Auburn resident Kaitlyn Willing runs clothing boutique for tornado victims out of bus

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By Morgan Bryce
Editor

During the last three months, thousands of articles of clothes and countless smiles and words of encouragement have been distributed to tornado survivors in Beauregard through the Tornado Relief Clothing Bus.
In the days after the March 3 tornadoes hit, Auburn resident Kaitlyn Willing felt spiritually compelled to “fire up” an unused boutique bus sitting in her back yard and use it to distribute clothing to women and children who had lost everything they owned.
“I knew Lee County could do better than donating old t-shirts or out of style clothing from the back of our closets. A standard was set. We would not accept just any clothing,” Willing said. “We would only accept the best, gently-loved items or brand new items with tags. I want these women and children to feel special because that it what they deserve.”
On the first day of operation, Willing took the bus to arguably the hardest hit portion of Lee County, along Lee Road 38 in Beauregard. Witnessing the devastation first-hand, she said she realized that she was brought there for a purpose.
“I began to realize this bus became much more than I ever intended it to be. With a background scenery of pure devastation right outside the windows, the interior of the bus transformed into something quite opposite,” Willing said. “Women were smiling, laughing even while trying on clothing…for a moment, they were able to escape the pure tragedy that surrounded them.”
Each weekend since, Willing has brought the bus back to Lee Road 38, building and strengthening relationships with each person who boards the bus and shops through her selection.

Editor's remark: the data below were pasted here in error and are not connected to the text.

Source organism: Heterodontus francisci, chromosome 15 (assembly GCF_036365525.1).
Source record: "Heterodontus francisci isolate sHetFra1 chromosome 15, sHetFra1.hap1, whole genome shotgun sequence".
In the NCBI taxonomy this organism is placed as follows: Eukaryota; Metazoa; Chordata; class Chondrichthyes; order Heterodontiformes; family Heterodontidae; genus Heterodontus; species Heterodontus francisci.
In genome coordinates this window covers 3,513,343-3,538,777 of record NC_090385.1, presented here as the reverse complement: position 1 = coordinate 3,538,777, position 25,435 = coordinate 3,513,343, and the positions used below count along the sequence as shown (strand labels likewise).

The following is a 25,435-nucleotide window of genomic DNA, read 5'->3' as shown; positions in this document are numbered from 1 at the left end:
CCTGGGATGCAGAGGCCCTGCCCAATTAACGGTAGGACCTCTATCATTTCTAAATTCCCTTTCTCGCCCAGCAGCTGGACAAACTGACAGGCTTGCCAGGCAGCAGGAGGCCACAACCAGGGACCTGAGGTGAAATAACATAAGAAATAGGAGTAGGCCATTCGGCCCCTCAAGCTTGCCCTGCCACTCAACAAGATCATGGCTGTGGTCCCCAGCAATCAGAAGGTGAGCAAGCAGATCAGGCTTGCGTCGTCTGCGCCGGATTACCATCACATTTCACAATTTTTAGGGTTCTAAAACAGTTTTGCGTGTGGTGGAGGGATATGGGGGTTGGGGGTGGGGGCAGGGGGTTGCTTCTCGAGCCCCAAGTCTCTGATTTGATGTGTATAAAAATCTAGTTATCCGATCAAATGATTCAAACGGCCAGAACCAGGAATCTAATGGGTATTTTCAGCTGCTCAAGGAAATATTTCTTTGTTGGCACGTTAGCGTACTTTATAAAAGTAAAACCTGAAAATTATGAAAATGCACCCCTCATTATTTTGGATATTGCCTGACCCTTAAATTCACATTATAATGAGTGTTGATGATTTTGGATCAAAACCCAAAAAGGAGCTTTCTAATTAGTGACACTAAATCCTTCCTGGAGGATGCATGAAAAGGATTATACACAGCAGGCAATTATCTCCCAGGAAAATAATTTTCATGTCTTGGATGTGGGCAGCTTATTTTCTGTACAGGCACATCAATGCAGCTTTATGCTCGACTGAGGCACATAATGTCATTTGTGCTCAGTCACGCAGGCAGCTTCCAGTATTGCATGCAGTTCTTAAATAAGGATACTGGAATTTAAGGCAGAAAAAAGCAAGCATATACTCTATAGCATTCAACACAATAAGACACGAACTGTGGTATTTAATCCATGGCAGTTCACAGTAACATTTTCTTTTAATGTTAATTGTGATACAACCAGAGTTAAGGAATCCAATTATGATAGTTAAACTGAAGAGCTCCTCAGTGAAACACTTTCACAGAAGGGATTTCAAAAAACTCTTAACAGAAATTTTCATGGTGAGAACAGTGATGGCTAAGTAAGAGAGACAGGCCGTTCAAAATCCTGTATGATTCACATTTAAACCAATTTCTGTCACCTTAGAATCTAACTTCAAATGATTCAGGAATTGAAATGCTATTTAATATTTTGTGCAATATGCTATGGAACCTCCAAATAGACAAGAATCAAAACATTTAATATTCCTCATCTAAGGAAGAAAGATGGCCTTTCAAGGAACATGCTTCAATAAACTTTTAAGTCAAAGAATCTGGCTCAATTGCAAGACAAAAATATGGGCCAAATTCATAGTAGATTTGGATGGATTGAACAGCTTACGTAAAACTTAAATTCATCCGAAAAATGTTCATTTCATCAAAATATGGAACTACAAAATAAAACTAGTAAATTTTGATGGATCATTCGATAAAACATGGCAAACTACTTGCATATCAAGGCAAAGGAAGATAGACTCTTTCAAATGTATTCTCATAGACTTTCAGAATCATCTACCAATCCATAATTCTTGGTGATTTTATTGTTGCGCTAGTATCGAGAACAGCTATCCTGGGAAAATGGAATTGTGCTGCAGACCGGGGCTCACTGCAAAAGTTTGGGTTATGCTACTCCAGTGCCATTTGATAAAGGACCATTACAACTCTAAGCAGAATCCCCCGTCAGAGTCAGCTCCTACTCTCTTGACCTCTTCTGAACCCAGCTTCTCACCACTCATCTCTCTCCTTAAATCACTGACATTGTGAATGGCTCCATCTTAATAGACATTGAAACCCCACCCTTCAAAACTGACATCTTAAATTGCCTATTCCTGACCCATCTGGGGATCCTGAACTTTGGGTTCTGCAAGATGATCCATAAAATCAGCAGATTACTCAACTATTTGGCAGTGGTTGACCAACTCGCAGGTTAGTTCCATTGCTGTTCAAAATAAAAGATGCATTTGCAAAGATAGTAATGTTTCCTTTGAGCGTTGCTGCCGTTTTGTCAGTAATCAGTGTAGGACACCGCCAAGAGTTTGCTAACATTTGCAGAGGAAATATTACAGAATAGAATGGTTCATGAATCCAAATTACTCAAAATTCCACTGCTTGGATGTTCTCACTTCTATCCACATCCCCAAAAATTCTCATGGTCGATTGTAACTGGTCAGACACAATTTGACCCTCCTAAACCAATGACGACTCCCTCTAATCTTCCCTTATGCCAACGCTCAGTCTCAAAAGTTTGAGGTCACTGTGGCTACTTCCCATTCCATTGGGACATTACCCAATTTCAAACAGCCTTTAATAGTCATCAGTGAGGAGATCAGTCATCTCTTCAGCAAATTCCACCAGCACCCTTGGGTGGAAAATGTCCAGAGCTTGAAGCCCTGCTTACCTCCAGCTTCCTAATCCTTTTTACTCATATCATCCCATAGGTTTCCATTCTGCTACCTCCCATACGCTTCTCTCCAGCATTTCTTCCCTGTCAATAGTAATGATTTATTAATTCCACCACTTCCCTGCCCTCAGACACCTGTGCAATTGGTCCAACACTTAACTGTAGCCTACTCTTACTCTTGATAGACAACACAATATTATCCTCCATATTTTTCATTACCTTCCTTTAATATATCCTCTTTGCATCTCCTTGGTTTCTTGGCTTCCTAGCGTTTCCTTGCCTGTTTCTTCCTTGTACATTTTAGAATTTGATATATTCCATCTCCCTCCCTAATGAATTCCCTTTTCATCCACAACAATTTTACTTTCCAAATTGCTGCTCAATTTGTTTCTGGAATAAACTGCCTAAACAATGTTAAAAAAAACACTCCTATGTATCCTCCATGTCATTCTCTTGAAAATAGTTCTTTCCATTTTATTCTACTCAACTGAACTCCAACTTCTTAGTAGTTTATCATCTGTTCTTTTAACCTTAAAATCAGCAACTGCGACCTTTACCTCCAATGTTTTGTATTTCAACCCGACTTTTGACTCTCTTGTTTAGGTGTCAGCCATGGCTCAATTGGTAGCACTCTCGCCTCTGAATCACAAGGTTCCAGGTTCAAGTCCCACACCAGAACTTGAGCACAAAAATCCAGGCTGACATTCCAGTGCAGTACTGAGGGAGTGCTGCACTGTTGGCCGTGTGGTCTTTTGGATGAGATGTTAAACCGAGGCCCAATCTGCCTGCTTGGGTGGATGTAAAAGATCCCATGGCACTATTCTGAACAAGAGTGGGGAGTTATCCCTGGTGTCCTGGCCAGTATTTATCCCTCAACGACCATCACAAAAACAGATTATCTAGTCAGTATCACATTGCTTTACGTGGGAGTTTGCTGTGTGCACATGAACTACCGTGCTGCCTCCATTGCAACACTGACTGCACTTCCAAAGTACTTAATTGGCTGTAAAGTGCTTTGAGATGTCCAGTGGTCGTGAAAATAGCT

Willing and her husband Aaron’s generosity to the Beauregard community was recently reciprocated. Frequent trips back and forth between their home and Beauregard took its toll on the bus, causing it to eventually break down. However, through the generosity of several individuals in Beauregard, the broken part was replaced, a moment Willing said she will never forget.
“ …I posted on the Beauregard Strong Facebook page about it, sharing the sad news and inquiring if anyone knew of a cost effective tow company or diesel mechanic. The amount of support we recieved from the very community we were serving brought me to tears,” Willing remembered. “Within a couple of weeks, a few men from the community ordered the parts our bus needed and fixed it for us… at no cost. I just could not believe their generosity. They did not know us and we did not know them, yet the very people we were serving came to our rescue.”
The Willings are still accepting donations for the bus, preferrably new bras and new or “gently-loved” women’s shorts. Volunteers are still needed also, along with someone with a truck to help gather supplies at the MEND warehouse Tuesday through Thursday from between their operating hours of 8 a.m. to 4 p.m.
Once they feel that their mission is complete, the Willings plan to transform the bus into a baby/maternity boutique for Kaitly’s employer “Baby Steps,” a nonprofit that “empowers women at Auburn University to have their education and their babies by providing housing, support and community.”
“Along with many others, I have been forever changed by the March 3rd tornadoes. Although I did not lose anything, what I have gained from this experience is immeasurable,” Kaitlyn added. “I have witnessed the Lee County community rally around one another in a season of such trial and devastation and bring comfort and hope to ones whom are hurting. This is what life is about. Its not about much we can individually achieve, rather loving one another as (Jesus) Christ has loved us and sacrificing when others are in need.”
For more information or updates, like and follow the bus’s Facebook page “Tornado Relief Clothing Bus.”

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